BILLERICA, Massachusetts -- GE Sensing & Inspection Technologies has introduced a weld profile visualization system using phased array technology. The new scarf monitoring system provides a real time, online, accurate picture of both the inside diameter (ID) and the outside diameter (OD) profiles of scarfed ERW pipes during the manufacturing process. As a result, it is possible to affect real-time control of the scarfing process by identifying events such as tool drift and edging as they occur. This can achieve significant reductions in scrap.
The tool follows the electric arc welding machine and smoothes the surface of the weld on both the ID and OD. The tool may get worn or slip, resulting in roughness of the weld surface. These surface defects could affect the subsequent flow of any fluid in the pipe or could provide a point of weakness. The scarf monitoring system follows this tool and identifies any surface faults virtually immediately so that corrective action can be taken and minimum pipe length is lost.
The heart of the new system is the ultrasonic phased array transducer, which electronically simulates the scanning action required to provide the weld profile information. The resulting information is then fed into GE's field-proven UTxx digital flaw detection platform. This incorporates standard or phased array flaw detection channels and all the associated processing electronics to give a complete scarf monitoring and flaw inspection package.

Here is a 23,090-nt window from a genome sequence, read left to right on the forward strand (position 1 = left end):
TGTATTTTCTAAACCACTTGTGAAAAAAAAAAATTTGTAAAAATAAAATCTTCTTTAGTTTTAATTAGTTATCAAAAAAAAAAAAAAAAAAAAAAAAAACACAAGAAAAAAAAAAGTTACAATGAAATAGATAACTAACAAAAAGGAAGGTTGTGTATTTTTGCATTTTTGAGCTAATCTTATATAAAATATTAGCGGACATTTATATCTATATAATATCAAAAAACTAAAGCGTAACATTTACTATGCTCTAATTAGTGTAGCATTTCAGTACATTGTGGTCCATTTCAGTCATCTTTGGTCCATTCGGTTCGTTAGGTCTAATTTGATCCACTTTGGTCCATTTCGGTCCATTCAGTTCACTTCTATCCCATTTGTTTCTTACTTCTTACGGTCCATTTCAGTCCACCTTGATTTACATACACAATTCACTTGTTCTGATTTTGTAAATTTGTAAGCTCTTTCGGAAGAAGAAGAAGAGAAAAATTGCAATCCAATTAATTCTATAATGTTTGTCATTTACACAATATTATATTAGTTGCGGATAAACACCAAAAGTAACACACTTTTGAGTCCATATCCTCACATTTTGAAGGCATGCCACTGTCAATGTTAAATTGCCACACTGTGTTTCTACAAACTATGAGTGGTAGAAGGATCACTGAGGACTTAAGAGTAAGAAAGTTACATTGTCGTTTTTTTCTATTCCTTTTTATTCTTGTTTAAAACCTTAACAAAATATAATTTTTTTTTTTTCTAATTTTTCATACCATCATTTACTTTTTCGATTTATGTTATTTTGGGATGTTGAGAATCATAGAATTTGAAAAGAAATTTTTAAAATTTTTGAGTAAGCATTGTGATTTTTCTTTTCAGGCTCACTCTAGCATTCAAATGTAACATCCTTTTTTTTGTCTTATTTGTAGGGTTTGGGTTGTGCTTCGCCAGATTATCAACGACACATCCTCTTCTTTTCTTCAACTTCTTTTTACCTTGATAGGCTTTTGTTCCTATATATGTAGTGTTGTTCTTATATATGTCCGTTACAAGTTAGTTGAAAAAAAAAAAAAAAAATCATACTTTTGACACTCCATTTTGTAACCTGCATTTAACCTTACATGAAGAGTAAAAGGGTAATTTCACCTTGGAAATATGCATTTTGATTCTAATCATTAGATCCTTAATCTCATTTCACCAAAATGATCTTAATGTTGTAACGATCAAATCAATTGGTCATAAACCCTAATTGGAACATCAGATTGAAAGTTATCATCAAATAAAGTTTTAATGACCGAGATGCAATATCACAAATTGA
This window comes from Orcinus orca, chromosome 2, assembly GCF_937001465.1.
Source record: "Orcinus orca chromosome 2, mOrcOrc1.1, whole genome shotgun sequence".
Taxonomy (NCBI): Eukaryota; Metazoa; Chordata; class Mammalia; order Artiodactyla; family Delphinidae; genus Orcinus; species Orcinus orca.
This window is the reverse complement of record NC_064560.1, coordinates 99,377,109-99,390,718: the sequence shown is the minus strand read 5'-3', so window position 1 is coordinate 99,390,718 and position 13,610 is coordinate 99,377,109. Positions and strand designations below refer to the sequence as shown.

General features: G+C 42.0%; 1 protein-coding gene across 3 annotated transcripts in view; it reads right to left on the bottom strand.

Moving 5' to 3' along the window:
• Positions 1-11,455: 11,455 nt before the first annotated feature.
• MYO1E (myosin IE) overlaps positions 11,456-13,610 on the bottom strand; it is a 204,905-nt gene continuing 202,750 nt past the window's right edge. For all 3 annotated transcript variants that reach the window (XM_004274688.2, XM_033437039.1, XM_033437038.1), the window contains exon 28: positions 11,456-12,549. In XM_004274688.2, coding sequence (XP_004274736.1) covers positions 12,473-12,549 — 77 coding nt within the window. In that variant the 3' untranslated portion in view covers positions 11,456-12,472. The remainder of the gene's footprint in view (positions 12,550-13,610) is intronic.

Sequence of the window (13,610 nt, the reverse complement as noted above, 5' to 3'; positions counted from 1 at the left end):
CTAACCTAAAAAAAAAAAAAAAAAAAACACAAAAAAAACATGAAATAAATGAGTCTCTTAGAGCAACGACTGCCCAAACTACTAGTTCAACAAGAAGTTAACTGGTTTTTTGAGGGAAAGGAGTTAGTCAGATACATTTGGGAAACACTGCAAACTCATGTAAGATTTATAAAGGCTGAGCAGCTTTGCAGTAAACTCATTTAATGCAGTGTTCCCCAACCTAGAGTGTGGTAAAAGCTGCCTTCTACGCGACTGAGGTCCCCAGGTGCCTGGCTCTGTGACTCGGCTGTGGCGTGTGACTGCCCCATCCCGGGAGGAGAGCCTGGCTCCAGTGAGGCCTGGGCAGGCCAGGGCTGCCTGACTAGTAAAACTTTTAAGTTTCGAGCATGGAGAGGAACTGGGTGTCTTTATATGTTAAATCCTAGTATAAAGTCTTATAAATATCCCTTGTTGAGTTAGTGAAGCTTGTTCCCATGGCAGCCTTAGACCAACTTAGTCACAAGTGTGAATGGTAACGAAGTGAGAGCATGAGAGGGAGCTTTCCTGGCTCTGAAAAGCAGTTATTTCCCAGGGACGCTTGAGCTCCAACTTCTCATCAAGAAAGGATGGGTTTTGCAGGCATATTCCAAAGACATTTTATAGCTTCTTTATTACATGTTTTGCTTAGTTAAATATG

In operation, the transducer test head assembly is mounted such that it is directly above the weld line. The mill coolant acts as the ultrasonic coupling medium. The transducer test head then uses its phased array elements to monitor the inside and outside diameter of the weld as it is being cut, at a scanning rate of up to 300 profiles/sec. Transducers and shoes are available to monitor tubes from 50 up to 500 mm (2 to 20 in.) in diameter and typical coverage is ±25 mm (±1 in.) from the nominal weld center line.
Inspection data is displayed in true-to-scale cross-sectional profile at one or multiple monitor screens and high and low limit alarms provide warning of weld profile deviation. Intelligent dynamic software averaging techniques minimize the possibility of false readings.
The weld profile visualization system features all-electronic set-up for ease of use and repeatability and it can be installed within feet of the weld station, depending on local temperature conditions. As a result, it operates both as a process control system as well as a quality control system. It can be combined with a flaw detection system and it allows inspection traceability through a built-in data logger, which records minimum and maximum thickness readings across the weld area and strip thickness.